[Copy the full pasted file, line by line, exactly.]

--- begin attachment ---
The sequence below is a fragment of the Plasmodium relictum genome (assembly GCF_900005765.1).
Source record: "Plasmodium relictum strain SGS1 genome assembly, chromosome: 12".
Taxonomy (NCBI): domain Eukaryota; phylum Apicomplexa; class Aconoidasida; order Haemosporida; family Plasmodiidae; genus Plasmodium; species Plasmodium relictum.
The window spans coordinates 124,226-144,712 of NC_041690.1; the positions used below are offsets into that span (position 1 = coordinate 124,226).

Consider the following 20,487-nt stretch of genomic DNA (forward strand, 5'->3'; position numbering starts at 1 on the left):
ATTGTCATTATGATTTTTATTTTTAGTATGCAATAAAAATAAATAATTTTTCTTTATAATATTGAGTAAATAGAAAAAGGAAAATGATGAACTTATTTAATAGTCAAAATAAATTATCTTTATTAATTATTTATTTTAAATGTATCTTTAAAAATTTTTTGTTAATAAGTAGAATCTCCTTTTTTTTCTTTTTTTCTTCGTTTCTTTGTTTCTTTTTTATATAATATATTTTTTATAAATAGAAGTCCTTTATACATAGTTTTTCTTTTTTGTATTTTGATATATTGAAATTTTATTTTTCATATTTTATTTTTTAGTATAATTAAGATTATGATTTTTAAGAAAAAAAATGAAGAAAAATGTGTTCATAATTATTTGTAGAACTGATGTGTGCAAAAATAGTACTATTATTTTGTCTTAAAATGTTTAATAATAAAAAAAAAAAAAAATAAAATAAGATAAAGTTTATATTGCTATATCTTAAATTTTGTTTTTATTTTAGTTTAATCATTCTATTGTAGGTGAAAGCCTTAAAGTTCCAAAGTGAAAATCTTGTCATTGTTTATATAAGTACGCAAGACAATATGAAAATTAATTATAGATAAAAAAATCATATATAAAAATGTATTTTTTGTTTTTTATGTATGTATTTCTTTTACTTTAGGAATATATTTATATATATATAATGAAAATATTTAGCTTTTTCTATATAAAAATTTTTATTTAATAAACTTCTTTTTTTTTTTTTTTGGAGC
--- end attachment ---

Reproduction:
The sequence below is a fragment of the Plasmodium relictum genome (assembly GCF_900005765.1).
Source record: "Plasmodium relictum strain SGS1 genome assembly, chromosome: 12".
Taxonomy (NCBI): domain Eukaryota; phylum Apicomplexa; class Aconoidasida; order Haemosporida; family Plasmodiidae; genus Plasmodium; species Plasmodium relictum.
The window spans coordinates 124,226-144,712 of NC_041690.1; the positions used below are offsets into that span (position 1 = coordinate 124,226).

Consider the following 20,487-nt stretch of genomic DNA (forward strand, 5'->3'; position numbering starts at 1 on the left):
ATTGTCATTATGATTTTTATTTTTAGTATGCAATAAAAATAAATAATTTTTCTTTATAATATTGAGTAAATAGAAAAAGGAAAATGATGAACTTATTTAATAGTCAAAATAAATTATCTTTATTAATTATTTATTTTAAATGTATCTTTAAAAATTTTTTGTTAATAAGTAGAATCTCCTTTTTTTTCTTTTTTTCTTCGTTTCTTTGTTTCTTTTTTATATAATATATTTTTTATAAATAGAAGTCCTTTATACATAGTTTTTCTTTTTTGTATTTTGATATATTGAAATTTTATTTTTCATATTTTATTTTTTAGTATAATTAAGATTATGATTTTTAAGAAAAAAAATGAAGAAAAATGTGTTCATAATTATTTGTAGAACTGATGTGTGCAAAAATAGTACTATTATTTTGTCTTAAAATGTTTAATAATAAAAAAAAAAAAAAATAAAATAAGATAAAGTTTATATTGCTATATCTTAAATTTTGTTTTTATTTTAGTTTAATCATTCTATTGTAGGTGAAAGCCTTAAAGTTCCAAAGTGAAAATCTTGTCATTGTTTATATAAGTACGCAAGACAATATGAAAATTAATTATAGATAAAAAAATCATATATAAAAATGTATTTTTTGTTTTTTATGTATGTATTTCTTTTACTTTAGGAATATATTTATATATATATAATGAAAATATTTAGCTTTTTCTATATAAAAATTTTTATTTAATAAACTTCTTTTTTTTTTTTTTTGGAGC